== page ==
I am always suspicious when I see a book title proclaiming the book is complete and everything you need to know about a subject. This usually is not possible, especially with any complex topic. So when I received a review copy of The Complete Guide to Building Affordable Earth-Sheltered Homes: Everything You Need to Know Explained Simply by Robert McConkey, I raised my eyebrows. And in this case, it was for good reason to be skeptical.

I think that a better title for this book would have been Building Tips from a Seasoned Contractor, with Some Emphasis on Earth-Sheltered Housing. There is some good information in the book, but you really have to dig through a lot of poorly edited prose to  find it. This book could have been about half the size and still contained everything useful in it. And some of the illustrations have such poor resolution they are unreadable; it looks like they were pulled off the internet. I am surprised that Atlantic Publishing let this out the door the way it is.

Well, enough grouching...what of value can I point to?  The advantages of earth-sheltered homes over more conventional housing in terms of energy savings,  personal comfort, less general maintenance, and disaster resistance are explained, along with the possible difficulty in obtaining a mortgage or finding a buyer. Some historical perspective on earth-sheltering is also offered.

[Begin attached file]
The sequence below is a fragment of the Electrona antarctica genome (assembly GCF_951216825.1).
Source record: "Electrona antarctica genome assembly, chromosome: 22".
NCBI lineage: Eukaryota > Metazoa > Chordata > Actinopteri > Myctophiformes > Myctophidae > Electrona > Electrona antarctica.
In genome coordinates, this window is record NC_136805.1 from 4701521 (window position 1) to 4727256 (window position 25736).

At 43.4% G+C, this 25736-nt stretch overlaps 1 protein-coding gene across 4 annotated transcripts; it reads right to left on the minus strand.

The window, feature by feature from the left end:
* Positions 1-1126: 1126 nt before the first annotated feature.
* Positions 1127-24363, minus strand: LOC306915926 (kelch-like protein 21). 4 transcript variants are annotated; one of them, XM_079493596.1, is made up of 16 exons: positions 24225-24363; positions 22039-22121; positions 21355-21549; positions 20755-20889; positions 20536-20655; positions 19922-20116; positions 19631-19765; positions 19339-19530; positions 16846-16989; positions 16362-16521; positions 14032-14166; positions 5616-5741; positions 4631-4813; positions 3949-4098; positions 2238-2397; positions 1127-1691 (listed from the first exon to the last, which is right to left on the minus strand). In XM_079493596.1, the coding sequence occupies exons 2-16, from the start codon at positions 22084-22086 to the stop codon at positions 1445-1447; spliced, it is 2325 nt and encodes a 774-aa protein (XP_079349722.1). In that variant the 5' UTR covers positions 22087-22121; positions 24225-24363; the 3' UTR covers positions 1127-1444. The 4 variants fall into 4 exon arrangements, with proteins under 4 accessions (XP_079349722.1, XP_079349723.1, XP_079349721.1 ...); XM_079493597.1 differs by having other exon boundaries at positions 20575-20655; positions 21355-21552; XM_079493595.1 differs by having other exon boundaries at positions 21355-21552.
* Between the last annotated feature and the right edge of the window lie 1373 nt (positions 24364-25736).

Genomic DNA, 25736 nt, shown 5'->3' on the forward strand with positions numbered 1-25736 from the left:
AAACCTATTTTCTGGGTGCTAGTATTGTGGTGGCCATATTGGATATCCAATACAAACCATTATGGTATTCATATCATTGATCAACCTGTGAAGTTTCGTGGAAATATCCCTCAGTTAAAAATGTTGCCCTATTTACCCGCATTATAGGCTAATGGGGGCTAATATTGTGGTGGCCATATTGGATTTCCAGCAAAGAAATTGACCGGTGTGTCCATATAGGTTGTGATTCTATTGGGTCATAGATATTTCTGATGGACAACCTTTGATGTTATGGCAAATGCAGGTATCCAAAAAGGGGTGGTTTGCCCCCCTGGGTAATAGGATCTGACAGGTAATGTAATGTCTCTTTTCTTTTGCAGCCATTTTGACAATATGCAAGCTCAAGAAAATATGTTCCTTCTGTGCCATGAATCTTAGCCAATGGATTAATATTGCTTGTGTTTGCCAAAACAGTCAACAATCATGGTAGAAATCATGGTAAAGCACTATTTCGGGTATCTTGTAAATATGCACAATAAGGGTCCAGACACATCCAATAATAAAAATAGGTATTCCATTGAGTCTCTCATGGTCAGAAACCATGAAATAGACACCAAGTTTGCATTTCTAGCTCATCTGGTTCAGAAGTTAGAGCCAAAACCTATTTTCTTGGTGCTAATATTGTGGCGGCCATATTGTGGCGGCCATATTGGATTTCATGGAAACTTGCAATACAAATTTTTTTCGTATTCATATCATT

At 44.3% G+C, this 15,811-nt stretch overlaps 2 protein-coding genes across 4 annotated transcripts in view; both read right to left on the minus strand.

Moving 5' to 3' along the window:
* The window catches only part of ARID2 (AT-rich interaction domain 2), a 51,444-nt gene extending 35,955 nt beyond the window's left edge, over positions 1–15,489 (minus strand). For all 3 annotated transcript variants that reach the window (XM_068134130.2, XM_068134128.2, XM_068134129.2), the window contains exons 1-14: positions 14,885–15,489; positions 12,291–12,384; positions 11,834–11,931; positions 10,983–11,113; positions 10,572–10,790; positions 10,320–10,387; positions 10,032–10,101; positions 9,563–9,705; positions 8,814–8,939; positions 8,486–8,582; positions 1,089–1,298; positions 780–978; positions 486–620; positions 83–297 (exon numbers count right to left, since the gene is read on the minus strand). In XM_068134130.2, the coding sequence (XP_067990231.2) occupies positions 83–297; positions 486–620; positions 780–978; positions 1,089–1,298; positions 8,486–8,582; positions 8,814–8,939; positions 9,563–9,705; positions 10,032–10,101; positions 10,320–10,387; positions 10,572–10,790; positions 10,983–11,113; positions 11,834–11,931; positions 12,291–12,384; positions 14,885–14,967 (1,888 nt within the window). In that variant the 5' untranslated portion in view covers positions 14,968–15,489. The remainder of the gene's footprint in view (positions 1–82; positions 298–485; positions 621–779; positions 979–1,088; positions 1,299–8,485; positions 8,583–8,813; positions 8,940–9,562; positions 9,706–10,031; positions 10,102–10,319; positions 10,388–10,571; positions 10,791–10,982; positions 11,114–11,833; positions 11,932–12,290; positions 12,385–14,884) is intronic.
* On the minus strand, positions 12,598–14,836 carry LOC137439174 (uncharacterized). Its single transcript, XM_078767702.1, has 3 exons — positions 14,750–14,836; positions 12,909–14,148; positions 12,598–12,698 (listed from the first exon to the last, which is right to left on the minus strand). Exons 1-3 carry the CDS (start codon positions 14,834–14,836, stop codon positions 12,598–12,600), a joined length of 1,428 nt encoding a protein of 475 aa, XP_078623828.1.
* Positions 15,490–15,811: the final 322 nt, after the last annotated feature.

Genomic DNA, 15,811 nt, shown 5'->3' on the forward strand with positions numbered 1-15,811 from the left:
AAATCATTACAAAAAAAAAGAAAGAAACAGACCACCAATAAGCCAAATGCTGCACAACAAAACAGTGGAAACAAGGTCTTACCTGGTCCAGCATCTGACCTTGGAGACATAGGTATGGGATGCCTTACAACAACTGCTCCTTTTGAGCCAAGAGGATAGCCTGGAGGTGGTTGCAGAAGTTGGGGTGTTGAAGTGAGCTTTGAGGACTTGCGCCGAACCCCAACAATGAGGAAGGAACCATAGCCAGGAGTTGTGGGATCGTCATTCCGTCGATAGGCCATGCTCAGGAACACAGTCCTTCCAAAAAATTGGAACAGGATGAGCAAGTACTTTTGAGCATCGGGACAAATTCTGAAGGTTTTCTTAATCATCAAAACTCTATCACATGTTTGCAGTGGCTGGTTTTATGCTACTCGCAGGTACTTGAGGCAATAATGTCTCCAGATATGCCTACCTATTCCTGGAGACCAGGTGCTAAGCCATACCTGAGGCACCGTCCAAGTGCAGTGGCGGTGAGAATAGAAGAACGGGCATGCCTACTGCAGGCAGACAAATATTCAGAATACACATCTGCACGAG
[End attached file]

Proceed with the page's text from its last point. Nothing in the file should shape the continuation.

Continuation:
When considering appropriate design, the author mentions the challenge of providing sufficient natural daylight, and how this can be addressed. How to conform to building codes? How to provide proper drainage around the house? What building materials are appropriate? What planning needs to occur?

General site selection and excavation needs are discussed. A detailed description of forming and pouring concrete stems from the author's years of experience in doing this on many types of projects. Electrical and plumbing needs are discussed from a general point of view, without much specific attention to the needs of earth-sheltered homes. Different heating options are briefly mentioned.

Some of the greatest value of this book emerges from the author's experience as a building contractor. He frequently mentions ways that you might save money by careful shopping, selecting  and negotiating with sub-contractors, locating the right equipment, avoiding construction delays, etc.

Obviously there can be challenges for anything underground to keep it warm, dry, and with fresh air. The chapter on waterproofing, insulating and ventilating the home does address these needs more specifically for earth-sheltering. Most of the discussion about finishing details is really general to any home construction.

And that is about it; not a whole of lot of meat to this book...certainly far from the promise of its title!